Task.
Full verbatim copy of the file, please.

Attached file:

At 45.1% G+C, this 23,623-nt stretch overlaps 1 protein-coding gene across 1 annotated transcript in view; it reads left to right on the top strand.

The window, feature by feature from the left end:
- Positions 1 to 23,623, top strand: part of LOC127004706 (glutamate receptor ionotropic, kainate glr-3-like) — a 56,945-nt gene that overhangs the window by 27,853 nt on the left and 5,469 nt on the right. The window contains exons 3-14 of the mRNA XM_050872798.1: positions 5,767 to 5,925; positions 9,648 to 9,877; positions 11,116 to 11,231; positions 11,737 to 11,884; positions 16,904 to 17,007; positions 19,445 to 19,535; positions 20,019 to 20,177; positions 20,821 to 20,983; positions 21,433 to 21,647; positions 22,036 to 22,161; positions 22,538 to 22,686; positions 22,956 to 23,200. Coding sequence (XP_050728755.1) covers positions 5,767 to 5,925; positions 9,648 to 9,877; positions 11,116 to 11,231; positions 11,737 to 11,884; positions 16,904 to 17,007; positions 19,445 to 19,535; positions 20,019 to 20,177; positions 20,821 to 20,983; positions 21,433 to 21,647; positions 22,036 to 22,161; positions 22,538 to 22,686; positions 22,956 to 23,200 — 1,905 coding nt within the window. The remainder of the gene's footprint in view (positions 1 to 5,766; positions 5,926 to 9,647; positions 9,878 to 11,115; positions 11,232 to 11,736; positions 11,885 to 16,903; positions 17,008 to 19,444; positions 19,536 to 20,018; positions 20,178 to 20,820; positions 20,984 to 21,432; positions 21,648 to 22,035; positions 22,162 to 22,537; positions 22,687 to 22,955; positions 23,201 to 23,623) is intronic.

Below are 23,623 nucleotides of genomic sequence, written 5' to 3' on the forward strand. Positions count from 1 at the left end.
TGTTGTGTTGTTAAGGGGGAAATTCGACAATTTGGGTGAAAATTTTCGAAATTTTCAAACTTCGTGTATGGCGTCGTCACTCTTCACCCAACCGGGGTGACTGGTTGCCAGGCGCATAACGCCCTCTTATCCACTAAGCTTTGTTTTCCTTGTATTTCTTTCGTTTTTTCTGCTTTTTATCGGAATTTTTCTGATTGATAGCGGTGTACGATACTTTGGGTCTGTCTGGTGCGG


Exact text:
At 45.1% G+C, this 23,623-nt stretch overlaps 1 protein-coding gene across 1 annotated transcript in view; it reads left to right on the top strand.

The window, feature by feature from the left end:
- Positions 1 to 23,623, top strand: part of LOC127004706 (glutamate receptor ionotropic, kainate glr-3-like) — a 56,945-nt gene that overhangs the window by 27,853 nt on the left and 5,469 nt on the right. The window contains exons 3-14 of the mRNA XM_050872798.1: positions 5,767 to 5,925; positions 9,648 to 9,877; positions 11,116 to 11,231; positions 11,737 to 11,884; positions 16,904 to 17,007; positions 19,445 to 19,535; positions 20,019 to 20,177; positions 20,821 to 20,983; positions 21,433 to 21,647; positions 22,036 to 22,161; positions 22,538 to 22,686; positions 22,956 to 23,200. Coding sequence (XP_050728755.1) covers positions 5,767 to 5,925; positions 9,648 to 9,877; positions 11,116 to 11,231; positions 11,737 to 11,884; positions 16,904 to 17,007; positions 19,445 to 19,535; positions 20,019 to 20,177; positions 20,821 to 20,983; positions 21,433 to 21,647; positions 22,036 to 22,161; positions 22,538 to 22,686; positions 22,956 to 23,200 — 1,905 coding nt within the window. The remainder of the gene's footprint in view (positions 1 to 5,766; positions 5,926 to 9,647; positions 9,878 to 11,115; positions 11,232 to 11,736; positions 11,885 to 16,903; positions 17,008 to 19,444; positions 19,536 to 20,018; positions 20,178 to 20,820; positions 20,984 to 21,432; positions 21,648 to 22,035; positions 22,162 to 22,537; positions 22,687 to 22,955; positions 23,201 to 23,623) is intronic.

Below are 23,623 nucleotides of genomic sequence, written 5' to 3' on the forward strand. Positions count from 1 at the left end.
TGTTGTGTTGTTAAGGGGGAAATTCGACAATTTGGGTGAAAATTTTCGAAATTTTCAAACTTCGTGTATGGCGTCGTCACTCTTCACCCAACCGGGGTGACTGGTTGCCAGGCGCATAACGCCCTCTTATCCACTAAGCTTTGTTTTCCTTGTATTTCTTTCGTTTTTTCTGCTTTTTATCGGAATTTTTCTGATTGATAGCGGTGTACGATACTTTGGGTCTGTCTGGTGCGG